Language, Sense and Nonsense offers an impressive range of reasons for doubting whether the philosophical buttresses commonly used to shore up the ‘sense/force’ distinction rest on any firmer linguistic bedrock than the distinction itself. The authors question the claims frequently made to the effect that declarative and interrogative transforms of a sentence have the same ‘descriptive content’; or involve ‘paraphrases’ of the same underlying item; or relate to the ways in which a given statement would be reported in ‘indirect speech’. It is to their credit that they do not at any point deny or take issue with the deliverances of our everyday understanding of relationships such as that between ‘Frenchmen eat snails’ and ‘Do Frenchmen eat snails?’ What they query, rather, are the foundations of the vast theoretical edifice which philosophers of language and generative grammarians have built thereon. We do, certainly, recognise that certain pairs of sentences are ‘about the same thing’. But this is a far cry from the assumption that the two sentences must therefore share some common element, and even further from the invention of abstract ‘levels of representation’ of the sentences where the common element can be invisibly located. It is rather like assuming that our everyday understanding that double yellow lines prohibit parking, whereas a white capital letter ‘P’ on a blue ground sanctions parking, automatically makes sense of the notion that the yellow lines and the ‘P’ sign share a common component.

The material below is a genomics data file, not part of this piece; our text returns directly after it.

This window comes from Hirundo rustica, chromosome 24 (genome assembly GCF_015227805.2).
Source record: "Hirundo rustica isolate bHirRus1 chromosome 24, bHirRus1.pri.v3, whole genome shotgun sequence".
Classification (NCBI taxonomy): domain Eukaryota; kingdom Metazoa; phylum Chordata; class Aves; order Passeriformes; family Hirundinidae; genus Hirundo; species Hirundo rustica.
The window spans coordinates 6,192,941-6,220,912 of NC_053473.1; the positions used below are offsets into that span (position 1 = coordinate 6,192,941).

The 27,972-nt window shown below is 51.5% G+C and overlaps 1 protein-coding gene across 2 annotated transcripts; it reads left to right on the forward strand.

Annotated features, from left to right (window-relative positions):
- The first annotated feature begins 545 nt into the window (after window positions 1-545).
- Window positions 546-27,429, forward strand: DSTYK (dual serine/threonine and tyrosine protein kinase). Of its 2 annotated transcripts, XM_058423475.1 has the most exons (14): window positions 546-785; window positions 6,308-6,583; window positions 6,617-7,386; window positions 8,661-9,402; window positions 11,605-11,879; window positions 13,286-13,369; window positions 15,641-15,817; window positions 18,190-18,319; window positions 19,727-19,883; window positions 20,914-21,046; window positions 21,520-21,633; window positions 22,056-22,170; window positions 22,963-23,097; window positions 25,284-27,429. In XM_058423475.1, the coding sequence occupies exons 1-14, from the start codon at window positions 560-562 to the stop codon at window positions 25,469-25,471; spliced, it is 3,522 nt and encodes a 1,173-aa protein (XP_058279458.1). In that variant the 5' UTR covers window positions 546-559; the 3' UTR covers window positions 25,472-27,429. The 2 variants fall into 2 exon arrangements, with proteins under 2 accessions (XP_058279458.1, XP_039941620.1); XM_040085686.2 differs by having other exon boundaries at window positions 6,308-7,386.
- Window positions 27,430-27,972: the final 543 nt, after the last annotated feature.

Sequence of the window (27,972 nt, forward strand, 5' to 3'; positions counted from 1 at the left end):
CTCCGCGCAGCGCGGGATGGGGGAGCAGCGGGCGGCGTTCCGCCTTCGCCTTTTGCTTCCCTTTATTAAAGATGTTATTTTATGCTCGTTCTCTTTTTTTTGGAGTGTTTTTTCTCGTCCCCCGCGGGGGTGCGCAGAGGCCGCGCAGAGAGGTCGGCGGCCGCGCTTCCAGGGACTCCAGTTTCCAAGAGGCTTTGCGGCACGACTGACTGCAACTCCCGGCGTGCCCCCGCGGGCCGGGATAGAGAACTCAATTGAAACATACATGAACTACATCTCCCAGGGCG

Even if ‘sense’ could satisfactorily be divorced from ‘force’, how is ‘sense’ itself to be explained? One philosophically attractive proposal is the idea that an indisputable bridge linking different forms of words is the truth or falsity of what is said. Truth is what binds the answer ‘Frenchmen eat snails’ to the question ‘Do Frenchmen eat snails?’ in all cases where, as a matter of fact, Frenchmen do eat snails. Truth, it is often held, knows no linguistic frontiers. This, too, is a view apparently rooted in everyday experience. Would it not be absurd to deny that, say, an international group of journalists could accurately report – each one in his or her native language – some event that all had witnessed (for example, an attempt on the life of the President of the United States of America)? From this it would seem to follow that quite a number of sentences or sequences of sentences in English, French, Italian, Chinese etc must mean ‘the same thing’, in the final analysis. Otherwise, how could truth be international? Reuters and similar news agencies would be permanently discredited, let alone the variant reports which next day might appear in the Times and the Daily Telegraph. It might seem, then, that the theorist’s task of stating the meaning of a sentence like ‘Frenchmen eat snails’ is adequately performed by stating the conditions for the truth of the assertion ‘Frenchmen eat snails.’ These will also be the conditions for the truth of any correct translation of ‘Frenchmen eat snails’ in any other language.